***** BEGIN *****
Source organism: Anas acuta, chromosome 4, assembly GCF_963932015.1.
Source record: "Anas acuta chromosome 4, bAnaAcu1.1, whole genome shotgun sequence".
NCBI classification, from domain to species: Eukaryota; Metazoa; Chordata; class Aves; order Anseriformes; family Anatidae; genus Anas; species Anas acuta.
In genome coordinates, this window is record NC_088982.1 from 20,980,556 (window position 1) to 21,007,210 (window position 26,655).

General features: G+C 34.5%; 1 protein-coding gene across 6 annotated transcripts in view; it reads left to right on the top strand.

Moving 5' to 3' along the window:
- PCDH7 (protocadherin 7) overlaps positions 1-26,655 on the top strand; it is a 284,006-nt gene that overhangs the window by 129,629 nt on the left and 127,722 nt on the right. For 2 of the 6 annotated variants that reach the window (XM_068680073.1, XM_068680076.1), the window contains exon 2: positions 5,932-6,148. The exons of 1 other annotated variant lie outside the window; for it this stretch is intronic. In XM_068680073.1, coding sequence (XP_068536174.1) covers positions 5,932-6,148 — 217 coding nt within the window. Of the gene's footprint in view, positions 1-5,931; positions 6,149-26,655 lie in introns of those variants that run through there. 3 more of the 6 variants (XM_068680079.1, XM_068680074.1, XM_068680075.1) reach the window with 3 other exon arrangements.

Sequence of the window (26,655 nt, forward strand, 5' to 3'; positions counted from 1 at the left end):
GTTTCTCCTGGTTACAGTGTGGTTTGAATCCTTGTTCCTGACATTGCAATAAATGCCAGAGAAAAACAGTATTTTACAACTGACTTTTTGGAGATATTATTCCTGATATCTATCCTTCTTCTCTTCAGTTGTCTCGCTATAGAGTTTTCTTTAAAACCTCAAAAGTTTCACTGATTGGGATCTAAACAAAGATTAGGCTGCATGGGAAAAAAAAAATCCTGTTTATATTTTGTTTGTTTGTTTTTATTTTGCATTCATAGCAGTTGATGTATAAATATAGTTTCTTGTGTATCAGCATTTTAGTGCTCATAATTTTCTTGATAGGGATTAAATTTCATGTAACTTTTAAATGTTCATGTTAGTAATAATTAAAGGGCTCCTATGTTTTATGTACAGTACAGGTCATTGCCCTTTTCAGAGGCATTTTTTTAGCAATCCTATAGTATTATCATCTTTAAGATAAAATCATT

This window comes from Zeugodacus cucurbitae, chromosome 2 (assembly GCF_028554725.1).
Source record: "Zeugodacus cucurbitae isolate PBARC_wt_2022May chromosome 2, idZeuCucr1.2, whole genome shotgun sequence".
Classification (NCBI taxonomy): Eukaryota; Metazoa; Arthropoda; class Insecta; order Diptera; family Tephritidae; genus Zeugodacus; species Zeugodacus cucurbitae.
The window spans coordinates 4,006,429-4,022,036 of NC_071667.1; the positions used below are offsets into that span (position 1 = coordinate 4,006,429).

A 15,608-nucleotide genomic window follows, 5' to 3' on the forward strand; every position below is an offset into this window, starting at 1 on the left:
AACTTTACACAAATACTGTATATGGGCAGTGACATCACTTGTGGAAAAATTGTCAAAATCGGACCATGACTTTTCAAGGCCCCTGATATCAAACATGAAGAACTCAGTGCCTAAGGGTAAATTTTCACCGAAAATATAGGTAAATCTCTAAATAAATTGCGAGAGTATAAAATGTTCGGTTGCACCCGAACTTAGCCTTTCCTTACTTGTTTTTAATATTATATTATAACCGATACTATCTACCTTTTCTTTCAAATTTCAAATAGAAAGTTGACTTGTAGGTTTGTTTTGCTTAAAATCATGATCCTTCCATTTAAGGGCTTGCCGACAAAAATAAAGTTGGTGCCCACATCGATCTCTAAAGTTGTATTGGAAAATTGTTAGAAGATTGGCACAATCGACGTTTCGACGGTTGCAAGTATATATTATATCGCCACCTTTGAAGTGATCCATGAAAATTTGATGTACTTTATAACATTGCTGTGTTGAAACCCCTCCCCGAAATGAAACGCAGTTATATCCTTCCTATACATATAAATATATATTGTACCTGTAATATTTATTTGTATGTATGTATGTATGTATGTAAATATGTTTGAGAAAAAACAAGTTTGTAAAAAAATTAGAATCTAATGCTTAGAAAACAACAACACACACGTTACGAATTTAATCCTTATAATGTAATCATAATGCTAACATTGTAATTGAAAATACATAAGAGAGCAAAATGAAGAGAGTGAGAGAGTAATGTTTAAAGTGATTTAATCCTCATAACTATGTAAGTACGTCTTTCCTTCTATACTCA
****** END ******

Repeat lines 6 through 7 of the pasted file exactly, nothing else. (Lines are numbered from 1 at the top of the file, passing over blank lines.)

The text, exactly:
Moving 5' to 3' along the window:
- PCDH7 (protocadherin 7) overlaps positions 1-26,655 on the top strand; it is a 284,006-nt gene that overhangs the window by 129,629 nt on the left and 127,722 nt on the right. For 2 of the 6 annotated variants that reach the window (XM_068680073.1, XM_068680076.1), the window contains exon 2: positions 5,932-6,148. The exons of 1 other annotated variant lie outside the window; for it this stretch is intronic. In XM_068680073.1, coding sequence (XP_068536174.1) covers positions 5,932-6,148 — 217 coding nt within the window. Of the gene's footprint in view, positions 1-5,931; positions 6,149-26,655 lie in introns of those variants that run through there. 3 more of the 6 variants (XM_068680079.1, XM_068680074.1, XM_068680075.1) reach the window with 3 other exon arrangements.